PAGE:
Mobile app firm Agawi has released the results of its TouchMarks II research, which compares the touchscreen latency of flagship tablets running Android, Windows RT, and iOS.
Touchscreen latency measures the length of time it takes for devices to react to touches. Faster is better, especially for musicians that do realtime music-making on mobile devices.
Agawi benchmarked the touchscreen latencies of leading tablets, including iPads, Microsoft’s Surface and several Android tablets, including Amazon’s newest Kindle Fire HD. They also tested the Nvidia Shield – an Android-based gaming device. Continue reading
Android, despite being the top mobile operating system, hasn’t taken off as a music platform, like iOS. But that doesn’t mean that it can’t be used to make music.
Time Elapses – A Journey is a short time-lapse film, that features a soundtrack created on Android. The track, titled Moonlight Mood, is by Nishit Gajjar, who composed it in Caustic for Android.
Latency problems with audio on Android have long been recognized as a barrier to the development of music software on the platform. Android developers have had to fight with audio latency that can be 50 times as long as it is on iOS, making many types of music apps unusable.
That’s not the only problem facing Android music app developers, though. Mobile analytics firm Open Signal reports that two other issues are growing problems for Android developers: device fragmentation and OS fragmentation.
Device fragmentation, illustrated by the patchwork quilt of thousands of Android devices above, means that buyers “can get exactly the phone they want – big or small, cheap or expensive, with any number of different feature combinations”.
To app developers, though, device fragmentation means that their apps need to work on a rapidly growing number of unique devices. Last year, Open Signal identified about 4,000 unique Android devices. This year, that number had tripled. Continue reading
Miselu, which last year introduced the Android-based Neiro mobile music computer, has announced that it is ditching Android for iOS and introducing an iPad keyboard/case, the C.24.
The C.24 is a two-octave wireless music keyboard designed for iPad. The C.24 transforms from a protective cover into a piano-style keyboard at the touch of a spring-loaded latch.
The C.24 employs technology that has never been used in the music instrument space before. The semi-weighted feel of the keyboard is created by the use of anti-polarity magnets. Additionally each key incorporates an infrared emitter detector pair, providing real time analog position data to track the performance. This optical key tracking technology delivers velocity and monophonic aftertouch more accurately than traditional switches.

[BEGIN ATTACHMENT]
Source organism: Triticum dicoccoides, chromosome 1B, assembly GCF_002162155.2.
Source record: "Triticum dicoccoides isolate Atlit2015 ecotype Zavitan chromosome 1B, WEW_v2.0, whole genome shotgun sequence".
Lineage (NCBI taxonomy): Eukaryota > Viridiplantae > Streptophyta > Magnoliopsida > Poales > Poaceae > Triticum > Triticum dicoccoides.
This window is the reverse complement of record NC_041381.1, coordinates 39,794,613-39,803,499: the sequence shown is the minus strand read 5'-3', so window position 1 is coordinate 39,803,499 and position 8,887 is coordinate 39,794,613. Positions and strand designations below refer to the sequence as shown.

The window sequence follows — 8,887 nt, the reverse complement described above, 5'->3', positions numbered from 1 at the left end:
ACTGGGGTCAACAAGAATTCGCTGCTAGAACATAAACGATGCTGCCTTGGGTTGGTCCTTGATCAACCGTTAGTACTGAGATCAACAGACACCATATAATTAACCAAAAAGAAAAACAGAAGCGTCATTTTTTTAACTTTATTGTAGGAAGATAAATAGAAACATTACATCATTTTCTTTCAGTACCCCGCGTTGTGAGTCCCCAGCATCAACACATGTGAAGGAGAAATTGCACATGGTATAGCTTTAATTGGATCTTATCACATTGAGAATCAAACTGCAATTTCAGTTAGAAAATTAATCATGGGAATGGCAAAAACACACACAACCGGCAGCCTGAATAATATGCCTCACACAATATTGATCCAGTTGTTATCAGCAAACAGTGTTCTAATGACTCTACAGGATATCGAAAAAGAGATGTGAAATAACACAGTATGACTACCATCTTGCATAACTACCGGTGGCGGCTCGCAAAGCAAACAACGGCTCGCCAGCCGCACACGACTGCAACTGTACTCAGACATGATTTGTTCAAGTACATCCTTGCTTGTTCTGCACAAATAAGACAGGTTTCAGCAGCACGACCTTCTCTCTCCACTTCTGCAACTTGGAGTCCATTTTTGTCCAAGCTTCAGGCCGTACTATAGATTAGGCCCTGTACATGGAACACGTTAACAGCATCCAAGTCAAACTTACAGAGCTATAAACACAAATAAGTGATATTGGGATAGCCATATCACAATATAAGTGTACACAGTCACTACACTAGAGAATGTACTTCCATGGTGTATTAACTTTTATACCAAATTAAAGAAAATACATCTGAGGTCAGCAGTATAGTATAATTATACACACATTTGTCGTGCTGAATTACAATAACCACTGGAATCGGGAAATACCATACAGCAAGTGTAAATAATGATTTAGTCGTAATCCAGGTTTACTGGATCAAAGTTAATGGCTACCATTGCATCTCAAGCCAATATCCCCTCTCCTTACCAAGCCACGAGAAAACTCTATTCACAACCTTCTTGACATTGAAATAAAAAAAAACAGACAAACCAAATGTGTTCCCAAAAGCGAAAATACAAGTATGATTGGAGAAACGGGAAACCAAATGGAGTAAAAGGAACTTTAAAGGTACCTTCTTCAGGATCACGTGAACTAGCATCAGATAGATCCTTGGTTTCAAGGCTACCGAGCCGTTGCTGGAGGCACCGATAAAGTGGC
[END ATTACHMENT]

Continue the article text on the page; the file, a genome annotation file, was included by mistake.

The C.24 also provides additional tactile controls in a capacitive ribbon controller that extends across the width of the keyboard. The bar is divided into two regions, each with 32 embedded LEDs for visual feedback. One region is configured to function as eight assignable buttons while the other is designed for analog expression such as pitch bend.
Here’s a video introduction: Continue reading
Hexler has release a new version of TouchOSC, a customizable multi-touch music controller app, and it’s now available for both iOS and Android.
Here’s what’s new in version 1.9:
- Support for iPhone5
- Support for custom layout sizes
- Support for more MIDI message types (All controls now support Control Change, Note, Program Change, Poly Pressure, Channel Pressure and Pitch Bend messages)
- Added XY control MIDI mapping mode (Placing 2 or 3 fingers on the control will send only x or y messages)
- New iPhone5 layout: Automat5
- Fixed handling of UTF-8 encoded strings in both application and editor
- Fixed naming issues with virtual CoreMIDI connections (iOS)
- Removed support for MIDIMobilizer Mk I (Please use a CoreMIDI compatible accessory, i.e. MIDIMobilizer Mk II, instead)
At BlackBerry Live – an annual event focusing on the Blackberry platform - CEO Thorsten Heins introduced the latest version of BlackBerry OS, BB10.1.
Heins also told attendees that Moog will be bringing its synthesizer app Animoog, previously exclusive to iOS, to the BB10 platform. Moog shared an image, right, that shows Animoog working on Blackberry.
The huge growth in mobile music apps has left some Android-using musicians and developers frustrated, because of years of inaction on Google’s part to address latency issues on Android. Latency is enough of a problem on the platform that music app developers have focused on iOS, despite a larger possible audience on the Android platform. Continue reading